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Evans v. Elizabeth Police Department

New Jersey Superior Court, Appellate Division


Decided: December 16, 1983.

ELBERT EVANS, JR., PLAINTIFF-APPELLANT,
v.
ELIZABETH POLICE DEPARTMENT AND/OR THE CITY OF ELIZABETH, AND MICHAEL DE ROGATIS, DEFENDANTS-RESPONDENTS

On appeal from Superior Court, Law Division, Union County.

Antell and McElroy.

Per Curiam

[236 NJSuper Page 116]

Plaintiff was arrested by defendant DeRogatis, a police officer of the City of Elizabeth, at approximately 8:50 p.m. on February 12, 1981 in connection with a robbery which had occurred earlier that evening. He was then taken to Alexian Brothers Hospital where the female victim of the crime was receiving treatment for her injuries. As a result of the identification then made plaintiff was indicted by the Union County Grand Jury and eventually acquitted of the crime charged after a trial by jury. During the intervening four months he was detained in the Union County Jail.

This complaint was filed for the recovery of money damages based on plaintiff's allegation that his identification by the victim of the crime and subsequent indictment was the product of negligent procedures and practices followed by DeRogatis following defendant's apprehension. Plaintiff now appeals from an order for summary judgment in favor of defendants. The order under review is based upon the trial court's findings contained in a written opinion of May 13, 1983 that defendants were immune under N.J.S.A. 59:3-3 and N.J.S.A. 59:2-2(b) of the New Jersey Tort Claims Act. N.J.S.A. 59:3-3 provides that "[a] public employee is not liable if he acts in good faith in the execution or enforcement of any law." N.J.S.A. 59:2-2(b) confers immunity upon the public entity where its employee is not liable.

Although the trial court, in reaching its result, adequately documented the legal proposition that a public employee is not liable where "he acts in good faith in the execution or enforcement of any law," no where does it categorically find as a fact that DeRogatis acted in good faith or find facts which mandate such a conclusion as a matter of law. Furthermore, we are unable to discern in the factual material submitted in support of the motion anything which could be reasonably interpreted as addressing the question of the police officer's good faith in making the arrest.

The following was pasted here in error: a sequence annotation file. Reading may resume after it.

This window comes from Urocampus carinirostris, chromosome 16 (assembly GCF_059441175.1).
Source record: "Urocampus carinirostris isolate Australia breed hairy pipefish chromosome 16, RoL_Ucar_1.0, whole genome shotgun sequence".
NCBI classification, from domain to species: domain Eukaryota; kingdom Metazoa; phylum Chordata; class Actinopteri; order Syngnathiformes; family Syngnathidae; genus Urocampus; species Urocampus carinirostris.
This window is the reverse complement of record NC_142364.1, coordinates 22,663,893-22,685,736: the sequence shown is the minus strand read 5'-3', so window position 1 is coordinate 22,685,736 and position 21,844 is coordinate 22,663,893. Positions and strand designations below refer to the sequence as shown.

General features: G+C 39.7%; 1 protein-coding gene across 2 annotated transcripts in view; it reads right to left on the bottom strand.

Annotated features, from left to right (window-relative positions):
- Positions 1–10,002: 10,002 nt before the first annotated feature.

[236 NJSuper Page 117]

It is, of course, settled that summary judgments should be denied unless the pleadings, depositions and affidavits on file show that there is no genuine issue of material fact and the moving party is entitled to such judgment as a matter of law. R. 4:46-2; Judson v. Peoples Bank & Trust Co. of Westfield, 17 N.J. 67, 73-75 (1954). It is the movant's burden to exclude reasonable doubt as to the existence of the genuine issue of fact and all doubts must be resolved against the moving party. Ruvolo v. American Cas. Co., 39 N.J. 490, 499 (1963); United Advertising Corp. v. Metuchen, 35 N.J. 193, 196 (1961).

The question of defendant's good faith does not lend itself to ready definition; rather, it must be sensitively treated in light of all the attendant facts and circumstances which give color and meaning to otherwise neutral conduct. The undertaking can rarely succeed except after a presentation of all the evidence through direct and cross-examination and until an opportunity has been afforded to observe the demeanor of the witnesses. It is not one which is appropriate for disposition on a motion for summary judgment. Furthermore, the issue projected by the complaint implicates "highly significant policy considerations," and for this reason also should not have been decided on less than a full record. Jackson v. Muhlenberg Hospital, 53 N.J. 138, 142 (1969).

As we wrote in Mc Gowan v. Borough of Eatontown, 151 N.J. Super. 440 (App.Div.1977), by reversing the summary judgment entered below we do not imply that a plenary trial must necessarily result in a jury question or a material issue of fact.

We only indicate the necessity in this case of a judge making the legal determinations on which the parties' rights hinge on a full and complete record. If, on a plenary hearing, the judge finds no factual issue present or finds a moving party is entitled to judgment as a matter of law, then judgment should be entered accordingly. [ Id., at 446]

The order for summary judgment is reversed and the matter is remanded for plenary hearing.

19831216


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